“The effect is to shortcut thinking and normalize unchallenged marketing. To give us all something to say when we see copy, design, interfaces, etc that make us feel something:
“But isn’t a best practice X?”
(read: “This work challenges what I believe keeps me safe.”)
The designer or copywriter goes back to the drawing board.
And mediocrity gets reinforced.”
But best practice works, right?
To illustrate her point, Jo shares the story of a recent email marketing campaign the Copyhackers team worked on for Prezi.
Their first sequence was a textbook example of email marketing best practices. Everyone agreed. Nobody challenged assumptions about The Way To Do Email Marketing.
Like the emails had never happened.
Like Prezi had invested no time or resources in them.
Like Copyhackers had invested no time or resources in them.
Not what you’d expect from dropping big bucks on one of the world’s most celebrated team of copywriters.
So, they went back to the drawing board, ripped up the rule book and devised something radically different. Something that challenged assumptions about email marketing best practices. Something worth putting out into the world.
This second round of emails had a much bigger impact and beat the controls hands-down. But its success was never guaranteed, and that made people in the boardroom twitchy.
“Great copy is uncomfortable. A few people around the boardroom table will love it, but the vast majority will shoot it down fast… THAT’S potentially great copy. It’s also potentially shit copy. There’s a name for it now. It’s called BOB [breakthrough-or-bust] copy.”
Sink or swim
Breakthrough or bust. Sink or swim. In our era of risk averse hyper-accountability in the workplace, that’s a terrifying concept for decision-makers and those holding the purse strings.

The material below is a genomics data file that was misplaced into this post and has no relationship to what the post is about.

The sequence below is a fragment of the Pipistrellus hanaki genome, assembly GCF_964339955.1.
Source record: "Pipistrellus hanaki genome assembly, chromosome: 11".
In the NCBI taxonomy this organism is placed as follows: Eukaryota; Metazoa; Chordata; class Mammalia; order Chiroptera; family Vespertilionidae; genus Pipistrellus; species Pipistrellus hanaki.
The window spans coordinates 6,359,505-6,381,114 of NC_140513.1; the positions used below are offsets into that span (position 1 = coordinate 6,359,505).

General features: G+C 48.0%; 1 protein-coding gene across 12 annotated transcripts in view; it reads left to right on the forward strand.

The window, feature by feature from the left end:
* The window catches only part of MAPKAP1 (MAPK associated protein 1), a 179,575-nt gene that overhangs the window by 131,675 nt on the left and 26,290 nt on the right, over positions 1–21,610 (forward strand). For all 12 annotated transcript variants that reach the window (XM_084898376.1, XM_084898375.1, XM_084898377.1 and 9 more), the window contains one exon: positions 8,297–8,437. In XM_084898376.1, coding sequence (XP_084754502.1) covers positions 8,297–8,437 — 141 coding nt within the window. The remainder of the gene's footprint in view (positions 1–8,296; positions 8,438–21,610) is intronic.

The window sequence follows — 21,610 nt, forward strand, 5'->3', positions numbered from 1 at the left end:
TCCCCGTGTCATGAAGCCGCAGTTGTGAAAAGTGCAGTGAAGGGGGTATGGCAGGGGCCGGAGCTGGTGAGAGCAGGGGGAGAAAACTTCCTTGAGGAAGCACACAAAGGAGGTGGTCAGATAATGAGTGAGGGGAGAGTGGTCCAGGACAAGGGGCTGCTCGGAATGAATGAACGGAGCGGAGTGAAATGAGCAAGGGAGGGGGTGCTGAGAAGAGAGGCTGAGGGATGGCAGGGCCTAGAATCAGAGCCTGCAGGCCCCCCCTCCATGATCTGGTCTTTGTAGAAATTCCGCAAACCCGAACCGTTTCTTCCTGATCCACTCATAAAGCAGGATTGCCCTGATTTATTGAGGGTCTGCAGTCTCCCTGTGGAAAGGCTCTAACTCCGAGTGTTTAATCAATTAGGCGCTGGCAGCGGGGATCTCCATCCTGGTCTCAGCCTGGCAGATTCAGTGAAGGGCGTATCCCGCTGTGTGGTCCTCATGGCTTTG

Often their reaction is to retreat back to a safe space of best practices, proven formulas and optimisation strategies.
But inspiration for creative work that’s going to move the needle has never been found in an analytics dashboard. The numbers can only ever tell you what has and hasn’t worked in the past. They have no bearing on future success.
As creative professionals, it’s our responsibility to help these individuals see that the real biggest threat to survival in today’s attention economy is maintaining the status quo, letting assumptions go unchallenged and allowing mediocrity to reign.
Creative work is not above criticism
That isn’t to say all new ideas are necessarily good, or creative work is above criticism from those outwith the inner circle.
New ideas should be robustly and thoroughly interrogated. Always. And there are perfectly legitimate reasons for apprehension.
If an idea is unethical, unnecessarily provocative or needlessly salacious, people have every right to object. Similarly, if it doesn’t fit with a brand’s image (consistency is important) or is at odds with current consumer attitudes, it will quite obviously do more harm than good.
But pushing back out of fear of change is not a legitimate complaint, as long as the new idea is backed by a solid hypothesis.
Your rationale should demonstrate to your clients and colleagues that you haven’t plucked the idea out of thin air. That it’s a calculated risk. A leap of faith worth taking.
You need to hold their hands as they raise their heads above the parapet with you.
There’s a risk you’ll get shot down (at least you’ll go out in a blaze of glory). But if you don’t take it, you’ll never get a chance to admire the view.